CAPITAL IDEAS: Will We Ever Build More Water Storage in California?
It’s not elected officials’ fault if it doesn’t rain. But they are largely responsible for the issues that arise when it doesn’t. That’s why California’s most-recent drought was often referred to as man-made. The next one, which will reportedly arrive this year, should carry the same label.
Last year, Gov. Jerry Brown declared that the state’s six-year drought, maybe the worst in 500 years, was over. A season of unusually heavy rain, snow and sleet brought blessed relief. But Brown conceded last spring that the danger had not passed and warned that “the next drought could be around the corner.”
“Conservation must remain a way of life,” he said.
A year earlier, Brown issued an executive order which “instructed state agencies to help Californians adopt permanent changes to use water more wisely.” The Administration’s “Making Water Conservation a California Way of Life” report insists that “all Californians must embrace and make part of their daily lives the principles of wise water use.”
Clearly, the state has failed to properly manage California’s water resources. At one time, this state aggressively built dams, reservoirs, and aqueducts to sustain its swelling population, industry and agricultural production. Farsighted water projects allowed the Central Valley to grow into the greatest farmland in the world, the Bay Area to thrive, and Los Angeles to become, well, Los Angeles.
But that was a different era with different thinking. Since the 1970s, even as the population continued to grow, water projects have become as gridlocked as Los Angeles rush-hour traffic.
“The budget allotments are exactly opposite of those 50 years ago, given we now spend in percentage terms on entitlements and health care what we used to spend on infrastructure and vice versa,” Hoover Institute fellow and lifelong California farmer Victor Davis Hanson recently told the Pacific Research Institute. He notes that the cost overrun alone on the high-speed rail’s first leg “would have paid for the cost of the three key dams . . . which might have given 6 to 7 million-acre feet of storage.”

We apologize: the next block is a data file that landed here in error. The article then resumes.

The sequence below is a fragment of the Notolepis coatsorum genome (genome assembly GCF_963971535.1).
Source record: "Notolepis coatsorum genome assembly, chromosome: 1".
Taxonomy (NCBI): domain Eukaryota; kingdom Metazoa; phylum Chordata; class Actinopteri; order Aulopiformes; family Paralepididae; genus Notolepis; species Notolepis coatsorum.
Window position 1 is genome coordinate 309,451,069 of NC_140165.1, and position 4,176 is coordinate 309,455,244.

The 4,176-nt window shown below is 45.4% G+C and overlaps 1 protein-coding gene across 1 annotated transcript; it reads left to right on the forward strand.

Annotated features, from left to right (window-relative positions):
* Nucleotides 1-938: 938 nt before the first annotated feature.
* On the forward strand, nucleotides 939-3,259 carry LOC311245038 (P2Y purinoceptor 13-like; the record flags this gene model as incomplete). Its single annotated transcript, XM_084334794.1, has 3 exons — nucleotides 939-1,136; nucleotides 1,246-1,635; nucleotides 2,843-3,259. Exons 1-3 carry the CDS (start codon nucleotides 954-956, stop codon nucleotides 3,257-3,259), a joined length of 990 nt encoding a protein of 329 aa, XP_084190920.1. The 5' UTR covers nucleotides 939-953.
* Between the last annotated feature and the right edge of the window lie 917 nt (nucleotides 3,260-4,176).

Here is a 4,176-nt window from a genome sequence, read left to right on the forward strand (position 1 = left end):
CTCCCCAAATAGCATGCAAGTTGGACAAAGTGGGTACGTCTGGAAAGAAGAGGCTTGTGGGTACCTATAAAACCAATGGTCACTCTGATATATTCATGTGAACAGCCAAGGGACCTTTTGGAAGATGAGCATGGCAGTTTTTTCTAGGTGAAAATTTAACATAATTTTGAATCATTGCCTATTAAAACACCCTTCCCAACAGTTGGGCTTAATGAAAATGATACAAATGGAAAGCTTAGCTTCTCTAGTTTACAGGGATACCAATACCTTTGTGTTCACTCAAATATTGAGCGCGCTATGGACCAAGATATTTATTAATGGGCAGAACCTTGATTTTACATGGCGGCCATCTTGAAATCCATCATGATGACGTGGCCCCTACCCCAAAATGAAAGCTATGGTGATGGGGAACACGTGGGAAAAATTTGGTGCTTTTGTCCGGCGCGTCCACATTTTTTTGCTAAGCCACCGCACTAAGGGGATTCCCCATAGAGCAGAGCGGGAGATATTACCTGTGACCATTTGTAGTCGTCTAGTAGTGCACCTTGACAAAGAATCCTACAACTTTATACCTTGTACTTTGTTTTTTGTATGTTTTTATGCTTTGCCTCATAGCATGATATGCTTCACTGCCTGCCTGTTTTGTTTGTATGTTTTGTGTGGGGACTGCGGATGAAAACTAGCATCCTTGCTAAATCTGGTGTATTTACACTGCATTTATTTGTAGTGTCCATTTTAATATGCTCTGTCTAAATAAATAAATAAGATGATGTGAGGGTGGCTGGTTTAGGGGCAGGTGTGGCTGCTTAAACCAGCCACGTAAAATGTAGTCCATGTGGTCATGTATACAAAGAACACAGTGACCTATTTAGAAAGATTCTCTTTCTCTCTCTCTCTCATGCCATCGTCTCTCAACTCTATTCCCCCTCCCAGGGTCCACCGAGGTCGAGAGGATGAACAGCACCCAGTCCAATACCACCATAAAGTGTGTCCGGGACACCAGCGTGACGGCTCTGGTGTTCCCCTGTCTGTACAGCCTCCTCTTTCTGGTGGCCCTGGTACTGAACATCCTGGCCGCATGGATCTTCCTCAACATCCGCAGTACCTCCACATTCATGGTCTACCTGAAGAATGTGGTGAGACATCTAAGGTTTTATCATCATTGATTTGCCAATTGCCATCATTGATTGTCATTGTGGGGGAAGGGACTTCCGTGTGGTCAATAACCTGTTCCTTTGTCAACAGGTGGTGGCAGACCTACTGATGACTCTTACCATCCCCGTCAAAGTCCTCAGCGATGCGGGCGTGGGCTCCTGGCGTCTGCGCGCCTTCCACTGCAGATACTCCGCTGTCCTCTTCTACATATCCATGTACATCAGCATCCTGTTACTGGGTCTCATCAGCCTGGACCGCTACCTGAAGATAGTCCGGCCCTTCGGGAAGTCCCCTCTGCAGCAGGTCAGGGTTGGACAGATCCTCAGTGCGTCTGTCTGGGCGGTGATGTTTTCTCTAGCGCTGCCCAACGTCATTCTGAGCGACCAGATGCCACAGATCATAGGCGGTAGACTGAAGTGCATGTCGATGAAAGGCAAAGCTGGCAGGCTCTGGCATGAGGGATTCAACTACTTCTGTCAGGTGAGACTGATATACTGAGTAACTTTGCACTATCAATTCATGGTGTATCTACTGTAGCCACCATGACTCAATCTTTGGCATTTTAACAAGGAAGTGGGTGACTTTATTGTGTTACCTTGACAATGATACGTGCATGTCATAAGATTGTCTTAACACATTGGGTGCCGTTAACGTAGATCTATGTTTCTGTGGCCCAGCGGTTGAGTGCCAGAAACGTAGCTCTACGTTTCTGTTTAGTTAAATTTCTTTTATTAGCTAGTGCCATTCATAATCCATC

“If you do not include mini-projects or Los Angeles County and city storage projects for municipal purposes, the last great dam and reservoir was the New Melones Dam of 1979,” Hanson said.
There’s a straight line from decades of indifference and dereliction to the State Water Resources Control Board considering a permanent regulatory regime in which violators will be fined as much as $500 for seven (plus one) deadly water usage sins:
- Hosing off sidewalks and driveways with potable water.
- Watering grass beyond the point of “incidental runoff.”
- Washing cars with hoses that don’t have automatic shutoff nozzles.
- Running fountains or “decorative water features” that don’t recirculate water.
- Watering lawns “during and within 48 hours following measurable rainfall.”
- Serving drinking water in restaurants and bars when it hasn’t been requested.
- Hotels and motels washing “towels and linens daily without providing guests the option of using them again.”
These restrictions might be acceptable in the Third World where undeveloped economies cannot satisfy infrastructure needs. But they should never be acceptable in California.
Outside of a needless and overpriced bullet train, state officials are clearly afraid to build infrastructure. Yes, voters passed a $7.5 billion water bond proposal — Proposition 1 — by a two-thirds majority in 2014. It included $2.7 billion for water storage – the amount needed to build the proposed Sites and Temperance Flat reservoirs. But the state water board has not allocated one dollar yet for increased storage. The lack of progress, says Hanson, is due to “a political decision not to offend environmentalists.”
Meanwhile, Brown’s proposed twin tunnels were downsized recently to a single tunnel in hopes that it will be more acceptable cost-wise. Don’t be surprised if it’s eventually downsized to no project at all.
As officials and special interests wrestle over these ideas, Central Valley farmers beg for more water and 25 million in Southern California are scorched by another drought. These conditions were avoidable, but politicians decided to rely on weather, which they can’t control, rather than pragmatic public policy, which they can.
Kerry Jackson is a fellow with the Center for California Reform at the Pacific Research Institute.